Shrimp and Sawdust: A Family Tradition


Shrimp and Sawdust: A Family Tradition

Gary Williams gets ready to put live shrimp inside a brown bag filled with sawdust. (VBR)
Gary Williams gets ready to put live shrimp inside a brown bag filled with sawdust. (VBR)

Gordon’s Bait & Tackle in Brownsville has gone through one expansion after another over the years, following a family tradition that has converted the business into more than just a place for anglers to buy supplies before they head on fishing trips to the bay, area canals and the beach.

The family owned and operated business on Highway 48, also known as Padre Island Highway, is a one-stop shop selling groceries, frozen seafood and cooked meals from breakfast tacos to fried shrimp and fish plates every Friday. It is also an informal meeting place where people gather in the morning to talk and tell stories.

It’s also the bait shop that came up with the idea of selling live shrimp packed in sawdust – yes, sawdust!

Gary Williams, who along with his two sisters, Amanda Burres and Sheila Montes, and about eight other family members are behind Gordon’s operation, said selling shrimp in sawdust has become something of a trademark for them. “We started selling it decades ago,” he said. “Our uncle came up with the idea when he had a shop called Walker’s in Port Isabel.”

Williams said Chinese seafarers told his uncle that in their country people put a big block of ice in the center of a container, then added sawdust and live shrimp around it. The crustaceans would stay alive in the sawdust for hours.

“He tried it at the store and it worked,” he said. Gordon’s sells the live shrimp in brown paper bags filled with sawdust. “The shrimp that people buy for bait stays alive for several hours and longer if you put a little ice in the sawdust.”

Williams said his father, the late Gordon Williams, bought the store in 1972 and it has been in his family’s hands ever since.

“The shop wasn’t even half the size of what it is today,” he said. “We kept adding and adding to the point of becoming a pretty good size business.”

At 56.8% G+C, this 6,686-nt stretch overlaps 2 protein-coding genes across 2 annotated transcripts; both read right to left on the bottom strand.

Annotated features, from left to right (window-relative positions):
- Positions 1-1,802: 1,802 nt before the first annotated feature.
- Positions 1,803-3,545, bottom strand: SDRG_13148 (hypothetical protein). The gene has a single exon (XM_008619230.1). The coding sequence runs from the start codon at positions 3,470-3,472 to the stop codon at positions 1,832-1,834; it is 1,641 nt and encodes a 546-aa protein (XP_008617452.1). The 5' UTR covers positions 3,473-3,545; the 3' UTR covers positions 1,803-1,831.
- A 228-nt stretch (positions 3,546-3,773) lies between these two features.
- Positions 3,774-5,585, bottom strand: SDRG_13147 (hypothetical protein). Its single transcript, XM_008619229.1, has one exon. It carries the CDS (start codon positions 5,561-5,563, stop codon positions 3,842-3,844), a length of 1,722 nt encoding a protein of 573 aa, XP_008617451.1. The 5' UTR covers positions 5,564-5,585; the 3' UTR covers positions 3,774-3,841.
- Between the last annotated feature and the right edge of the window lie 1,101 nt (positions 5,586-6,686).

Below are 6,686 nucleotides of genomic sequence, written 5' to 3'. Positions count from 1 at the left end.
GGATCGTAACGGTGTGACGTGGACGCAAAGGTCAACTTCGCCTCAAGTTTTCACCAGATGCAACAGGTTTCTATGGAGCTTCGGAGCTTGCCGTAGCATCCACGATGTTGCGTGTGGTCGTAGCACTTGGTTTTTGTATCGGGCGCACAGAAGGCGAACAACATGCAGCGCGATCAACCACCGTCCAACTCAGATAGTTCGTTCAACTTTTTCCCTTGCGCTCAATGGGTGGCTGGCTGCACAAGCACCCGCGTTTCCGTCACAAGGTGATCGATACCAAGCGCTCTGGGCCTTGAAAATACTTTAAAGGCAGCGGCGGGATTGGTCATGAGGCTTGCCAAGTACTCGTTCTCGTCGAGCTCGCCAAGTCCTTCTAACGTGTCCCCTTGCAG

In addition to the family members, Gordon’s employs about 30 people. Some of them have been there for more than 30 years, like 63-year-old Tony “Scarface” Juarez.

Williams said Gordon’s started with a couple of gas pumps, compared to the four diesel and six gas pumps today. Even though the shop sells a variety of merchandise, live and frozen bait and fishing supplies makes up the biggest chunk of its business.

Friday is fried seafood day and a day when scores of consumers can be seen lining up at the food counter waiting for a plate to go. Faithful customers like Carol Vasquez have been enjoying the fish plates for years.

The shop has an extensive inventory of fishing supplies, including tackle boxes, leaders, hooks, fishing lines, reels, sand sticks, lures and many other gadgets.

Once Gordon Williams and his wife, Jacquelyn, bought the store they began to expand, something that became sort of a family tradition along the way. Amanda Burres, William’s sister, said their father’s business philosophy on growth has paid off.

“We added the food serving section about 10 years ago, but the bait and tackle shop has been out livelihood,” she said. In addition to the tackle and bait shop, they also own bait boats and a store that sells all kinds of spirits next door.

Luis Mateo Perez, an avid fisherman, said he has been buying fishing supplies at Gordon’s for the last five years.

“I stop here about once a week,” he said. “This is my favorite place to shop for my fishing trips, and I fish whenever I can.”

Freelance journalist Tony Vindell has more than 30 years experience as a newspaper reporter. Born in Nicaragua, he studied journalism and political science at the University of Missouri-Columbia and at Lincoln University in Jefferson City, Mo. He began his career working for The Pecos Enterprise in West Texas. Vindell also worked for The Laredo News, The Brownsville Herald, Valley Morning Star, Port Isabel News Press and the Raymondville Chronicle/News. Vindell, who lives in Brownsville with his wife Sharon, enjoys hunting, fishing and traveling.